August 3, 2010
Spacing and timing. Sonny and Cher. Batman and Robin. Some things just go together. By themselves they work, kind of. But when paired? Look out. That's when the magic happens. Beautiful basketball pivots on offensive spacing and timing. And it seems to me that life swings back and forth on the same two hinges. So every week or so we'll be examining both, or maybe just pondering about one or the other. And who knows what might happen with the right amount of space and enough time...
August 3, 2010: Shopping in July
March 15, 2010: Fight One More Round
Feb. 11, 2010: The Lesson
Jan. 26, 2010: Number 300
Dec. 17, 2009: The 2-For-1
Dec. 14, 2009: Groundhog Day
Nov. 26, 2009: Basketball is Cumulative
Nov. 13, 2009: Hot and Cold
Oct. 26, 2009: The Vision Part
Oct. 16, 2009: The Write Space and Time
-- For 20 days in July, college coaches get to evaluate. It always reminds me of Easter and the dead sprint for the most eggs -- with your fingers crossed that you'll stumble upon the golden one with the cash inside. We all run out, and about, and around desperately searching for our savior, the perfect missing puzzle piece, while the clock ticks mercilessly as we scour.
Recruiting in July is like going shopping for that thing you have to have. It could be the perfect dress, or the shoes to match the perfect dress. It could be the kitchen cabinet knobs or the bed to top all beds. It doesn't really matter what it is you're after. The Holy Grail you're searching for hears you coming and the harder you look, the less likely you are to find whatever it is you're looking for.
What you'll find when on a mission is typically one of two things: either not worth your time to consider or more of what you already have plenty of. For instance, if you have a stable full of guards, every gym you walk in will have a 5-foot-6 spitfire that you can't take your eyes off. And if you have four Bigs, you'll find a fifth who makes you salivate. What you need, you cannot find; and what you already have will present itself to you multifold. That's the Law of the Gym in July.
I love to shop, but not when I'm on a mission. Mission shopping always feels contrived, with a hint of desperation. And desperation fogs the brain. Decisions made in the haze of desperation hang in the back of your closet with the price tags on them. I like shopping because I can, not because I need to. Unfortunately, July is "need to" month for basketball coaches because the NCAA says it is. As a result, the harder I look, the less I love anything I see.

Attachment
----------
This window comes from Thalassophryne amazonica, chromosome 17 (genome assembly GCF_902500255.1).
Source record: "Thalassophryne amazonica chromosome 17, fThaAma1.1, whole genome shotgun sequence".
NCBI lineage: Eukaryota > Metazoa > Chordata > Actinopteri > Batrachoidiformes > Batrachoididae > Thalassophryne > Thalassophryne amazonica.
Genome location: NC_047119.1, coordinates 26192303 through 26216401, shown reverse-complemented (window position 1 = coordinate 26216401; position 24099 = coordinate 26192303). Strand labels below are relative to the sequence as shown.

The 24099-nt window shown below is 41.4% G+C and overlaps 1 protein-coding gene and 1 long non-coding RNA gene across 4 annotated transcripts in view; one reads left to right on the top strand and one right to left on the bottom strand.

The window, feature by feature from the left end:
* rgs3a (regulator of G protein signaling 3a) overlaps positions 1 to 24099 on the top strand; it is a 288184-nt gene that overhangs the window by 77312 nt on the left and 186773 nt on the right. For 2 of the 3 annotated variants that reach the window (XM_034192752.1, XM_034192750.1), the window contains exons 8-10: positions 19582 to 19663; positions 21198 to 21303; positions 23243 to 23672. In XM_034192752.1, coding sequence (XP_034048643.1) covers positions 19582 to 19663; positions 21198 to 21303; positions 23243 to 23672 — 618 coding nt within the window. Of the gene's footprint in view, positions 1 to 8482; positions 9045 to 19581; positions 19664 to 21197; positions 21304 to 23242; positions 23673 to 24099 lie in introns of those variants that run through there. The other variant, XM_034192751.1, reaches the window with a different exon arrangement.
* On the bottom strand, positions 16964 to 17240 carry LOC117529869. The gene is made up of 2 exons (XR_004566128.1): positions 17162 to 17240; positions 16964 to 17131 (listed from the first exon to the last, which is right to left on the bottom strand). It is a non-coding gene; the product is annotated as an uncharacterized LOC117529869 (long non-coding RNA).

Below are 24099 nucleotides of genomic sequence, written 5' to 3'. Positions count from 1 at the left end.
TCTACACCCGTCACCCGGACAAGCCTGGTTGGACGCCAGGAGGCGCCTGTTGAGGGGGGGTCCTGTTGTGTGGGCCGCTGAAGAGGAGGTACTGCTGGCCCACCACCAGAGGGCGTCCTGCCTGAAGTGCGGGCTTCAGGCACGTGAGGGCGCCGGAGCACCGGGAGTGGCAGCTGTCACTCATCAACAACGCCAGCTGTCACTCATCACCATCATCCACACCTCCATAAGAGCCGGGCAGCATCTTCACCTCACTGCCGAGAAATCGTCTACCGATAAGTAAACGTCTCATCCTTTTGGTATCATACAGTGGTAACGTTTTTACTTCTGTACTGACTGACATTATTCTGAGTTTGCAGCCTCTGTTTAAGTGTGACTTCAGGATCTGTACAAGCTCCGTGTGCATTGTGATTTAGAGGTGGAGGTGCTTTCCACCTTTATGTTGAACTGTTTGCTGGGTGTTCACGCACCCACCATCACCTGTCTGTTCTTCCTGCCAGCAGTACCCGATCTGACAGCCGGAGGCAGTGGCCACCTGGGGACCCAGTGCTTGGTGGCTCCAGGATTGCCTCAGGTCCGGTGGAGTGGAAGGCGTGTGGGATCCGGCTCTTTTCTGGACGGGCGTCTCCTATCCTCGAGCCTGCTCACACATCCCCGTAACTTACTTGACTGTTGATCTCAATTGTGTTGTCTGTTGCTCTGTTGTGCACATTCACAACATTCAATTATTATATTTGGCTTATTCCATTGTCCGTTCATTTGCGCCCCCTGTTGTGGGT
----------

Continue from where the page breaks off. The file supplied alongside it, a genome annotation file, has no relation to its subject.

I learned a long time ago, somewhere between knowing who I was and being financially able to do something about it, that I should buy what I loved when I saw it. Don't have anywhere to wear it? Who cares! It's fabulous. Figure it out later. Don't have anywhere to put it? So what! It's perfect. If you don't buy it when you love it, you won't be able to find it when you need it.
Years ago I stumbled across this incredible navy blue pin stripe Armani Suit. The jacket had three-quarter length sleeves and a curved lapel. The pants sat right on my hips with the perfect drape, somewhere between fitted and flared, the width you felt might hold timeless forever. When I put it on and walked around the fitting room, I felt like I could do something pretty important, maybe anything. So I bought it and it just hung out in my closet waiting for its day.
I finally wore Armani in San Antonio in 2002, with a red camisole my college coach ran out and bought for me the day after we beat Duke. It was my armor when we played Connecticut the next day for the National Championship, and though we didn't win, I sure felt like we could. As a matter of fact, we almost did. (Trust me when I say, that mattered.) Point is, had I been on a mission to find the perfect suit, it could not have been found.
It seems like the really great stuff always catches you when you're otherwise engaged.
The secret, I think, lies in silencing your tuning fork of need enough to know what you love when you see it. It might be a pair of black patent pumps or a tweener with a penchant for making plays. Whether or not you need it is irrelevant. If you love a thing, you make it work. Just because you need it, doesn't mean it ever will.